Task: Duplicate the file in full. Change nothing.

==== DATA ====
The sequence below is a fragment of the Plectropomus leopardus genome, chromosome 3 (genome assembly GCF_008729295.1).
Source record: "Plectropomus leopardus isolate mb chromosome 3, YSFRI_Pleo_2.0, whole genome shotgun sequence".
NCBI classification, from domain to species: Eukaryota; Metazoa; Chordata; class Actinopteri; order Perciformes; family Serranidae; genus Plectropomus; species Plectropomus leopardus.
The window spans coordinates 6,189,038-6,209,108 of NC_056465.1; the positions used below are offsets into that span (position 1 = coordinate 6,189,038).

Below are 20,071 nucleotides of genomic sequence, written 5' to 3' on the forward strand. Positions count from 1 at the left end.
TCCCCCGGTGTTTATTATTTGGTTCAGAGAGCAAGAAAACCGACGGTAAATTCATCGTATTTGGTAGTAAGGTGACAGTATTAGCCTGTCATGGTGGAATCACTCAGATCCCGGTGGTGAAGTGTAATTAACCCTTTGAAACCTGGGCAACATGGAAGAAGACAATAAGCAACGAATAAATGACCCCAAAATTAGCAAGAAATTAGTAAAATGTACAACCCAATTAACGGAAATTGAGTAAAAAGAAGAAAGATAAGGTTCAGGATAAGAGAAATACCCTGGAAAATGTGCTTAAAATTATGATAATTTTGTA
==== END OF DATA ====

The sequence below is a fragment of the Plectropomus leopardus genome, chromosome 3 (genome assembly GCF_008729295.1).
Source record: "Plectropomus leopardus isolate mb chromosome 3, YSFRI_Pleo_2.0, whole genome shotgun sequence".
NCBI classification, from domain to species: Eukaryota; Metazoa; Chordata; class Actinopteri; order Perciformes; family Serranidae; genus Plectropomus; species Plectropomus leopardus.
The window spans coordinates 6,189,038-6,209,108 of NC_056465.1; the positions used below are offsets into that span (position 1 = coordinate 6,189,038).

Below are 20,071 nucleotides of genomic sequence, written 5' to 3' on the forward strand. Positions count from 1 at the left end.
TCCCCCGGTGTTTATTATTTGGTTCAGAGAGCAAGAAAACCGACGGTAAATTCATCGTATTTGGTAGTAAGGTGACAGTATTAGCCTGTCATGGTGGAATCACTCAGATCCCGGTGGTGAAGTGTAATTAACCCTTTGAAACCTGGGCAACATGGAAGAAGACAATAAGCAACGAATAAATGACCCCAAAATTAGCAAGAAATTAGTAAAATGTACAACCCAATTAACGGAAATTGAGTAAAAAGAAGAAAGATAAGGTTCAGGATAAGAGAAATACCCTGGAAAATGTGCTTAAAATTATGATAATTTTGTA